Written by Bryan Goh
Like many bookworms, I have a severe addiction to buying books and reading them only a long while later. Jeff Speck’s ‘Walkable City’ is one that I regret not reading earlier. After sitting on my shelf for over a year, I chose it as my bedtime read only to find that bedtime got pushed back night after night because I just couldn’t put it down.
Upon arrival in a new city, I will always take a ride on their public transport and walk whenever possible. (It’s also a sure way to save some money!) Some walks have been more than enjoyable while some are dissatisfying. This book provides a little glimpse into the ‘why’s.
Push for Walkability
This article was drafted a few months earlier. However with the COVID-19 pandemic surrounding us, the need for walkability has never been more evident. A few weeks ago, the Bartlett published research which demonstrated how many of our streets were not safe enough for social distancing.
Photo courtesy of _Streets
Fortunately, Sadiq Khan, Mayor of London announced in May 2020 that large areas of London will be pedestrianised. The first country to do so, New Zealand announced in April 2020 that they will fund pop-up bike lanes and widened sidewalks in all cities.
Walkability undoubtedly brings many positives. Speck introduces his ten steps of walkability, things that are essential and will work best when done coherently, not necessarily at the same time but accomplished with a comprehensive thought process which puts pedestrians at the heart of urban planning.
Walkability is essential in making places vibrant and attractive. Speck shares how virtually every attractive neighbourhood, town or city has succeeded is by and large due to some focus on walkability. Speck argues that building walkable cities is not merely a nice and idealistic notion to beautify cities, but it really is in essence a simple, straightforward and practical solution to many problems that urban planners face today. This stretches from improving local economies, public welfare and above all, environmental sustainability.
What was really interesting is how Speck drew a correlation between concentration of young creatives and walkability. Speck introduced Portland, Oregon as an untraditional city who has chosen to invest heavily in transit and cycling while most American cities pumped more money into highways. Reducing sprawl and changing the way Portlanders live, Portland has attracted more creatives (5 times more than any other major city) and more companies are moving their headquarters to the city.
Pearl District, Oregon (Photo courtesy of LikeWhere on Flickr)
The Ten Steps
Speck proposed that the ten steps of walkability are:
1. Put cars in their place
The car, ever since its introduction has shaped the way cities grow. Cars have helped us go further and faster, resulting in sprawl. By understanding that cars have gained an unproportionate amount of benefits in planning processes, can we start to reclaim streets and show pedestrians that they are the true owners of the road.
2. Mix uses
Walking is at its base a form of transport. People walk from A to B to C with purpose, yet there is a limit to how much one can walk and feel comfortable walking. Thus, the introduction of mixed-use developments and creating a fine balance of activities within walking distances can create more reasons to walk rather than driving. This can also prevent ghost towns in the night and weekends when the city centre is devoid of people.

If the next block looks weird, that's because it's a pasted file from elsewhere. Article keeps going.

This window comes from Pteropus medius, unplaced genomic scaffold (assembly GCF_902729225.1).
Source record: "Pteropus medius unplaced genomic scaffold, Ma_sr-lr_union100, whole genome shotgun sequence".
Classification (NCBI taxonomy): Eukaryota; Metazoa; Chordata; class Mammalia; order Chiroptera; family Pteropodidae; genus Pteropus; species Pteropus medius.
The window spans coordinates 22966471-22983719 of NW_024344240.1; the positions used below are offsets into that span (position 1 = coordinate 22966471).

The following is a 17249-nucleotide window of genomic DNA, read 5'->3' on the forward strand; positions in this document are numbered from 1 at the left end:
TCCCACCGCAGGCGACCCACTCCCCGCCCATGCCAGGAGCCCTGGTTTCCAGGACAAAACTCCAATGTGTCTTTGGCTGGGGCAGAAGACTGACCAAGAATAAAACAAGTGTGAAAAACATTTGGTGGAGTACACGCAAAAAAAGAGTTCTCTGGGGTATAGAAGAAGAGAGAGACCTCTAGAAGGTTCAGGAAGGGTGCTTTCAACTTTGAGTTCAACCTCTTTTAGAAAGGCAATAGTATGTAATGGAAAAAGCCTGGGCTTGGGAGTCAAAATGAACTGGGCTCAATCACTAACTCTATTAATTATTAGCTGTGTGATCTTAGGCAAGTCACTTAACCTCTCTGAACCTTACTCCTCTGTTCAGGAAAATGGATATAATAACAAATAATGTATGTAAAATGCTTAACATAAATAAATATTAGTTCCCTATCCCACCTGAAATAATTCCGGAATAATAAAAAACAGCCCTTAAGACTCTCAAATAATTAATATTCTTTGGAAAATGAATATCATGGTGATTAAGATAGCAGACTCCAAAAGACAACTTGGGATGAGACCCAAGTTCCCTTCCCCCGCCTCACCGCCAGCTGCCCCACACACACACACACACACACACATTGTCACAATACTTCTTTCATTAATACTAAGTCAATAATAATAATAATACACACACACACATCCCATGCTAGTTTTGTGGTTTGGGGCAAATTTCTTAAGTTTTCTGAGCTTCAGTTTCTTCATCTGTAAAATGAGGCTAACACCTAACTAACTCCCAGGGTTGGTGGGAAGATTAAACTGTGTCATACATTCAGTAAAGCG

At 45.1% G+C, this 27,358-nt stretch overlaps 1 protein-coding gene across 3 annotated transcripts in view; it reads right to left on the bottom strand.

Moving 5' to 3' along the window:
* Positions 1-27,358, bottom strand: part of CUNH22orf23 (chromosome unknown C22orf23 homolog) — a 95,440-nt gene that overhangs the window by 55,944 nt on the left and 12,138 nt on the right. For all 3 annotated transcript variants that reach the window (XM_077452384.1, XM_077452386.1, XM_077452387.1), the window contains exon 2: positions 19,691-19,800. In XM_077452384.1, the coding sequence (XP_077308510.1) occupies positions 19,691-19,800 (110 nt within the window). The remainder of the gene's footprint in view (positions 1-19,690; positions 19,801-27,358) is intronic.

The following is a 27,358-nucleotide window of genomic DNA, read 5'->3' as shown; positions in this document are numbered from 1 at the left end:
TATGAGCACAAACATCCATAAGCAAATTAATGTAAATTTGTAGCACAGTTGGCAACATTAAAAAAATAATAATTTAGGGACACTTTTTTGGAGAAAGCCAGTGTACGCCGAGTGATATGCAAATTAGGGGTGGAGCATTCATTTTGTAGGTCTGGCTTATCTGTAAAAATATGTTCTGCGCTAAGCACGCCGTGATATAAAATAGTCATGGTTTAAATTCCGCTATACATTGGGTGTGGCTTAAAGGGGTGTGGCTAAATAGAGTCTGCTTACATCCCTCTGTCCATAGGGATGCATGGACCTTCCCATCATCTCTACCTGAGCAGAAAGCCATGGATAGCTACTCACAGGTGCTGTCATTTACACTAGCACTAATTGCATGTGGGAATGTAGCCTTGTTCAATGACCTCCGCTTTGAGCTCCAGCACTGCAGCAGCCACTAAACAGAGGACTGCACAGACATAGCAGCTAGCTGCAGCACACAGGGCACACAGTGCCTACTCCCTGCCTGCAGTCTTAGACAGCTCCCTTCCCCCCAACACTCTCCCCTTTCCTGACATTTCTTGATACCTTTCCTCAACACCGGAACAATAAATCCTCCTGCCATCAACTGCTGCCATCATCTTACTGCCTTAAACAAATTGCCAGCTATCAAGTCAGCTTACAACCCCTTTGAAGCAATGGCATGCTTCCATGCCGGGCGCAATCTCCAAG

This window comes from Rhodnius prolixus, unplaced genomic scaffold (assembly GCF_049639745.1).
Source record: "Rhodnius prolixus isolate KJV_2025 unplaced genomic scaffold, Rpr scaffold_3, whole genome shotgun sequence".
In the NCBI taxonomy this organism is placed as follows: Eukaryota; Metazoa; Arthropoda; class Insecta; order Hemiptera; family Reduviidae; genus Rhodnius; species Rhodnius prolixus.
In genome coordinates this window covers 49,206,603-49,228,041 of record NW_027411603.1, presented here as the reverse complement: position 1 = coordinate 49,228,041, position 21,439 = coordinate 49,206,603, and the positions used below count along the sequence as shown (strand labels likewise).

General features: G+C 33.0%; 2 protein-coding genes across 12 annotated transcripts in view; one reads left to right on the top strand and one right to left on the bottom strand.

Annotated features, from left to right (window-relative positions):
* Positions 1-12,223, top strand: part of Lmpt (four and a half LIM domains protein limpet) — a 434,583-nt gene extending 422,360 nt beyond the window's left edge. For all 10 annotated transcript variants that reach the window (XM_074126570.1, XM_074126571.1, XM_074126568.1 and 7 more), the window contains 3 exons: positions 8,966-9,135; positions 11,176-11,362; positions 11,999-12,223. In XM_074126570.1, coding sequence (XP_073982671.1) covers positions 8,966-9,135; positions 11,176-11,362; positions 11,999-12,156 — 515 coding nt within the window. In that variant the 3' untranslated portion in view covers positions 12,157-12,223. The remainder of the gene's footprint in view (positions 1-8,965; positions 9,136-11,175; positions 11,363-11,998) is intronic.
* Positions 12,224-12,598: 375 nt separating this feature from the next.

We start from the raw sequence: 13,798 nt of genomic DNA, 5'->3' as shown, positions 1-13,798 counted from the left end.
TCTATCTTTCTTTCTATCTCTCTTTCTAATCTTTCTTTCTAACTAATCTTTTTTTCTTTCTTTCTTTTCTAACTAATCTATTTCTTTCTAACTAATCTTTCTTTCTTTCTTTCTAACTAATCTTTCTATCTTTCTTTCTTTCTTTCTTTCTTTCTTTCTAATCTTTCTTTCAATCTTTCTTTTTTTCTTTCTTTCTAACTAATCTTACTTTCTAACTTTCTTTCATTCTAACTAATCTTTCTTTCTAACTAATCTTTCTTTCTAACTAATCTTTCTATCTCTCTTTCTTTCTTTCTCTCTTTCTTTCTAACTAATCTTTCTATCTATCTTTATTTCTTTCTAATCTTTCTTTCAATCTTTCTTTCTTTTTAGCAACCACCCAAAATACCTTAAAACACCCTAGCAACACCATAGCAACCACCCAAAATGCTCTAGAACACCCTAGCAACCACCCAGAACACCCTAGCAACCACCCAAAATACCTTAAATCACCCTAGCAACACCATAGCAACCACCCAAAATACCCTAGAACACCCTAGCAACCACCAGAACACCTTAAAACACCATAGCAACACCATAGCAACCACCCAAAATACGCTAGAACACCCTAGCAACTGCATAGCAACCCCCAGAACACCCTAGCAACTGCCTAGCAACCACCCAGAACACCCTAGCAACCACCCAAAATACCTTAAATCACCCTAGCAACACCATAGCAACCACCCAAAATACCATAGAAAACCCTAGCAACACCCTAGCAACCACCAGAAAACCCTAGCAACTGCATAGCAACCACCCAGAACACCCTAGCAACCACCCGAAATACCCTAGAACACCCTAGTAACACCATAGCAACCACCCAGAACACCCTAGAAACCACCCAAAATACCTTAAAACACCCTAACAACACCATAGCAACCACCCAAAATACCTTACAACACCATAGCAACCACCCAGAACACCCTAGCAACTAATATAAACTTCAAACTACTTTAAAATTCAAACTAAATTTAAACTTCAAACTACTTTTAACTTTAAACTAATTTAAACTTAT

3. Get parking right
Parking requirements are the death of pedestrianization. Traditionally, each development needs a minimum number of parking spaces before a planning application can be approved. By reducing this requirement and increasing prices can we influence people to use less cars.
4. Let transit work
Walkable neighbourhoods also rely on good transit, transit helps to connect people to places further away. However, investment in transit is often neglected or improperly managed. There is a common myth that residents and workers will not support transit as they want to drive their cars. This has turned out false and everyone will see the long-term benefits of improved public transit.
5. Protect pedestrians
Speck argues that how roads are designed can inevitably influence safety for both pedestrian and drivers. Unsurprisingly, the traditional solution to congestion by widening roads and adding new lanes will always lead to increased demand and reduce road capacity. However, by reducing lane width and restricting the number of lanes, drivers will pay more attention, change lanes less and lower their speeds. This in turn pays off as pedestrians are less threatened by the roaring speeds of cars.
6. Welcome bikes
Like public transport, bicycles help pedestrians to better move between places. While a multitude of design interventions exist, Speck argues that segregated lanes are absolutely necessary in areas with high traffic, while shared paths should be encouraged in areas with low traffic.
7. Shape spaces
Pedestrians spend most of their time walking by observing and assessing their surroundings. Thus, key walking routes must be interesting, have a mix of spaces and also a sense of enclosure. Building frontages should not be too short and roads should not be too wide. A building height to road width ratio should have an ideal correlation of 1:1.
8. Plant trees
Trees are positive and everyone would unanimously agree so. However, cities are continually unwilling to pay for it. Like public transit and many other “modern” planning solutions, these have long term benefits that often stretch after a political term. But residents and mayors have to see beyond the decade and implement them now.
9. Make friendly and unique faces